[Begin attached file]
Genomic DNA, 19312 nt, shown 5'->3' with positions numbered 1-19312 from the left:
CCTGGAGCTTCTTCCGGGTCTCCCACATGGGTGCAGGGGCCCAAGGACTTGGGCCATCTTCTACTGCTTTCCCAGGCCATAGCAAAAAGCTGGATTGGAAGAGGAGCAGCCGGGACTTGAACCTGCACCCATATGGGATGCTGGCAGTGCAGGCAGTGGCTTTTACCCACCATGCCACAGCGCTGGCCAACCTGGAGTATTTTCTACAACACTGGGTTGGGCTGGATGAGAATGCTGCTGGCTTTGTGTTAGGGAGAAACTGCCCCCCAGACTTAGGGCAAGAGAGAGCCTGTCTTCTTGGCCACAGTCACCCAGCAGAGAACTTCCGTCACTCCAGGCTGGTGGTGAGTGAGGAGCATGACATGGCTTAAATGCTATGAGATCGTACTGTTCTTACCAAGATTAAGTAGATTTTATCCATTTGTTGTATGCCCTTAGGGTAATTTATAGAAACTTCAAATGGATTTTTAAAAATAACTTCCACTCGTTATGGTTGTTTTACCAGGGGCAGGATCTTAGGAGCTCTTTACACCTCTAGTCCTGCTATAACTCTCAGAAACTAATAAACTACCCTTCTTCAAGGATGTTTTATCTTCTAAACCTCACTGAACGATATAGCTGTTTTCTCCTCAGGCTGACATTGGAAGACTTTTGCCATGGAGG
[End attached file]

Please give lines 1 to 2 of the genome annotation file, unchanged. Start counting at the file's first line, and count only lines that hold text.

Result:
Genomic DNA, 19312 nt, shown 5'->3' with positions numbered 1-19312 from the left:
CCTGGAGCTTCTTCCGGGTCTCCCACATGGGTGCAGGGGCCCAAGGACTTGGGCCATCTTCTACTGCTTTCCCAGGCCATAGCAAAAAGCTGGATTGGAAGAGGAGCAGCCGGGACTTGAACCTGCACCCATATGGGATGCTGGCAGTGCAGGCAGTGGCTTTTACCCACCATGCCACAGCGCTGGCCAACCTGGAGTATTTTCTACAACACTGGGTTGGGCTGGATGAGAATGCTGCTGGCTTTGTGTTAGGGAGAAACTGCCCCCCAGACTTAGGGCAAGAGAGAGCCTGTCTTCTTGGCCACAGTCACCCAGCAGAGAACTTCCGTCACTCCAGGCTGGTGGTGAGTGAGGAGCATGACATGGCTTAAATGCTATGAGATCGTACTGTTCTTACCAAGATTAAGTAGATTTTATCCATTTGTTGTATGCCCTTAGGGTAATTTATAGAAACTTCAAATGGATTTTTAAAAATAACTTCCACTCGTTATGGTTGTTTTACCAGGGGCAGGATCTTAGGAGCTCTTTACACCTCTAGTCCTGCTATAACTCTCAGAAACTAATAAACTACCCTTCTTCAAGGATGTTTTATCTTCTAAACCTCACTGAACGATATAGCTGTTTTCTCCTCAGGCTGACATTGGAAGACTTTTGCCATGGAGG